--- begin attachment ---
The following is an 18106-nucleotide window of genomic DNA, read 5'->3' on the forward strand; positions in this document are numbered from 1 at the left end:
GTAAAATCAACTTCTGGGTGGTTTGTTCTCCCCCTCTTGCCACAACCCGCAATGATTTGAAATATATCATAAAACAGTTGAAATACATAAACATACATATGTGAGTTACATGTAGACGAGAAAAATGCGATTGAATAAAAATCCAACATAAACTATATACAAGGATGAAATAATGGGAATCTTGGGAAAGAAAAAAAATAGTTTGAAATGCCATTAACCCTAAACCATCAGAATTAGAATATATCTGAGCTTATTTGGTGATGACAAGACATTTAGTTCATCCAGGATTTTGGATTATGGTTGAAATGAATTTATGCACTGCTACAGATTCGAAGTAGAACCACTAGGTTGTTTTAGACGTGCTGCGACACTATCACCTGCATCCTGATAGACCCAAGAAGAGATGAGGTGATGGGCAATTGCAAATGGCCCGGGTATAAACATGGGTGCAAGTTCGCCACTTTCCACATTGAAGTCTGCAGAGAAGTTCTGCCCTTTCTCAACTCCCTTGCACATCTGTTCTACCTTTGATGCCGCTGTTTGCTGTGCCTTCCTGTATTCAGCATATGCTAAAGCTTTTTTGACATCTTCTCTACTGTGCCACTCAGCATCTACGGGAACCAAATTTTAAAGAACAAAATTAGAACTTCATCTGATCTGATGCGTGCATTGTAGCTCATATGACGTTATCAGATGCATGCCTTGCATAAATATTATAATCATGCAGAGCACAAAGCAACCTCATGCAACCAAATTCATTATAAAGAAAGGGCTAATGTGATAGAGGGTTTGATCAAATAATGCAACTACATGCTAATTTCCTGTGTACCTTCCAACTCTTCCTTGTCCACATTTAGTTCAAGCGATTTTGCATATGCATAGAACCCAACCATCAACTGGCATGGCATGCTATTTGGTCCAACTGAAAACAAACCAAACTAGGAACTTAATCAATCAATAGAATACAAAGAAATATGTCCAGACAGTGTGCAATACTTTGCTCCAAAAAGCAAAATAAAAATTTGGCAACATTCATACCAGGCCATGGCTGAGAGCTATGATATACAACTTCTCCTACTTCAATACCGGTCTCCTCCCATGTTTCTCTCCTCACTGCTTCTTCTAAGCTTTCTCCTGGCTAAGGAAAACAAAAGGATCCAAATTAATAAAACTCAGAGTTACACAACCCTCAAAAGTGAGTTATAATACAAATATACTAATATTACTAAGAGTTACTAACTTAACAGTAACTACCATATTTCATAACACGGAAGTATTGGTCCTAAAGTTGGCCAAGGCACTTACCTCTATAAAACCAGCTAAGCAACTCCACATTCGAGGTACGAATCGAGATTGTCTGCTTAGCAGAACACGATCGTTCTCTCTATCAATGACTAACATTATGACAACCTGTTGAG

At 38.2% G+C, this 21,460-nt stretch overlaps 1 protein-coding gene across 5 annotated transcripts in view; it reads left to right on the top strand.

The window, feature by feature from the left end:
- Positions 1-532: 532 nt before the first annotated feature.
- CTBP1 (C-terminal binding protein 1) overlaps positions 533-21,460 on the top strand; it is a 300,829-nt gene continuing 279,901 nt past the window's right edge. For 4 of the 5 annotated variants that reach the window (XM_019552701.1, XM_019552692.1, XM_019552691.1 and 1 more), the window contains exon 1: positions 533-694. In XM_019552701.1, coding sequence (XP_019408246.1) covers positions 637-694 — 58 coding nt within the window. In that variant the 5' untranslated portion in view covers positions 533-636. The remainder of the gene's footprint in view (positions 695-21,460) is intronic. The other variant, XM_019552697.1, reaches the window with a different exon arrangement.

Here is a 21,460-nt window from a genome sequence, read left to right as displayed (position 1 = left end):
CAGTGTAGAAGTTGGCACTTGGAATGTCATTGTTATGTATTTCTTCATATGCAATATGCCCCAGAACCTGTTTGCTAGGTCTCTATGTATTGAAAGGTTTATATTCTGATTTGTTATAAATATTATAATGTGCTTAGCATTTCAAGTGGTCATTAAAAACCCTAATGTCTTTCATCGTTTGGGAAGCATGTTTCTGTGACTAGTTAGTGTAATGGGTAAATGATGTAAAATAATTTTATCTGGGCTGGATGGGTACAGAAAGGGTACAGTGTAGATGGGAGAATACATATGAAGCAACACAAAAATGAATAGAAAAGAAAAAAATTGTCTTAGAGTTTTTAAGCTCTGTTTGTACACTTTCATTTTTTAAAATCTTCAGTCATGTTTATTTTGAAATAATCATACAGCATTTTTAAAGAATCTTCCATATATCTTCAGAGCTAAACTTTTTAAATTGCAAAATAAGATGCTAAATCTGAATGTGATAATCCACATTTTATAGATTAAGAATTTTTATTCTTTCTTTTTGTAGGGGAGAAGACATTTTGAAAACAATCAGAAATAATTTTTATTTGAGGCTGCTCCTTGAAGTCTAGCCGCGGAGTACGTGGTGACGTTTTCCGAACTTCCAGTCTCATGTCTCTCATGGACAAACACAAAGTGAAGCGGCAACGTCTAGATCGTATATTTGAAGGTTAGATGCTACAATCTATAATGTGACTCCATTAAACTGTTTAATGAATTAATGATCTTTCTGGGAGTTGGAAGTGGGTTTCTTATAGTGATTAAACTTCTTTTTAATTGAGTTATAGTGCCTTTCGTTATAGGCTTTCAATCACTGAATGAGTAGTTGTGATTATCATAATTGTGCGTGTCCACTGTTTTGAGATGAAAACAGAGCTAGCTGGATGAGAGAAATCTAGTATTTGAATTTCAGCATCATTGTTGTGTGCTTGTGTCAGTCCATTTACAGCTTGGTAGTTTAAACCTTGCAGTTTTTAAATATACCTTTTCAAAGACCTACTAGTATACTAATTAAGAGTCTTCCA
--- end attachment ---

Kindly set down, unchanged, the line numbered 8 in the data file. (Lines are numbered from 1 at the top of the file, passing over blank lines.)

CAGTGTAGAAGTTGGCACTTGGAATGTCATTGTTATGTATTTCTTCATATGCAATATGCCCCAGAACCTGTTTGCTAGGTCTCTATGTATTGAAAGGTTTATATTCTGATTTGTTATAAATATTATAATGTGCTTAGCATTTCAAGTGGTCATTAAAAACCCTAATGTCTTTCATCGTTTGGGAAGCATGTTTCTGTGACTAGTTAGTGTAATGGGTAAATGATGTAAAATAATTTTATCTGGGCTGGATGGGTACAGAAAGGGTACAGTGTAGATGGGAGAATACATATGAAGCAACACAAAAATGAATAGAAAAGAAAAAAATTGTCTTAGAGTTTTTAAGCTCTGTTTGTACACTTTCATTTTTTAAAATCTTCAGTCATGTTTATTTTGAAATAATCATACAGCATTTTTAAAGAATCTTCCATATATCTTCAGAGCTAAACTTTTTAAATTGCAAAATAAGATGCTAAATCTGAATGTGATAATCCACATTTTATAGATTAAGAATTTTTATTCTTTCTTTTTGTAGGGGAGAAGACATTTTGAAAACAATCAGAAATAATTTTTATTTGAGGCTGCTCCTTGAAGTCTAGCCGCGGAGTACGTGGTGACGTTTTCCGAACTTCCAGTCTCATGTCTCTCATGGACAAACACAAAGTGAAGCGGCAACGTCTAGATCGTATATTTGAAGGTTAGATGCTACAATCTATAATGTGACTCCATTAAACTGTTTAATGAATTAATGATCTTTCTGGGAGTTGGAAGTGGGTTTCTTATAGTGATTAAACTTCTTTTTAATTGAGTTATAGTGCCTTTCGTTATAGGCTTTCAATCACTGAATGAGTAGTTGTGATTATCATAATTGTGCGTGTCCACTGTTTTGAGATGAAAACAGAGCTAGCTGGATGAGAGAAATCTAGTATTTGAATTTCAGCATCATTGTTGTGTGCTTGTGTCAGTCCATTTACAGCTTGGTAGTTTAAACCTTGCAGTTTTTAAATATACCTTTTCAAAGACCTACTAGTATACTAATTAAGAGTCTTCCA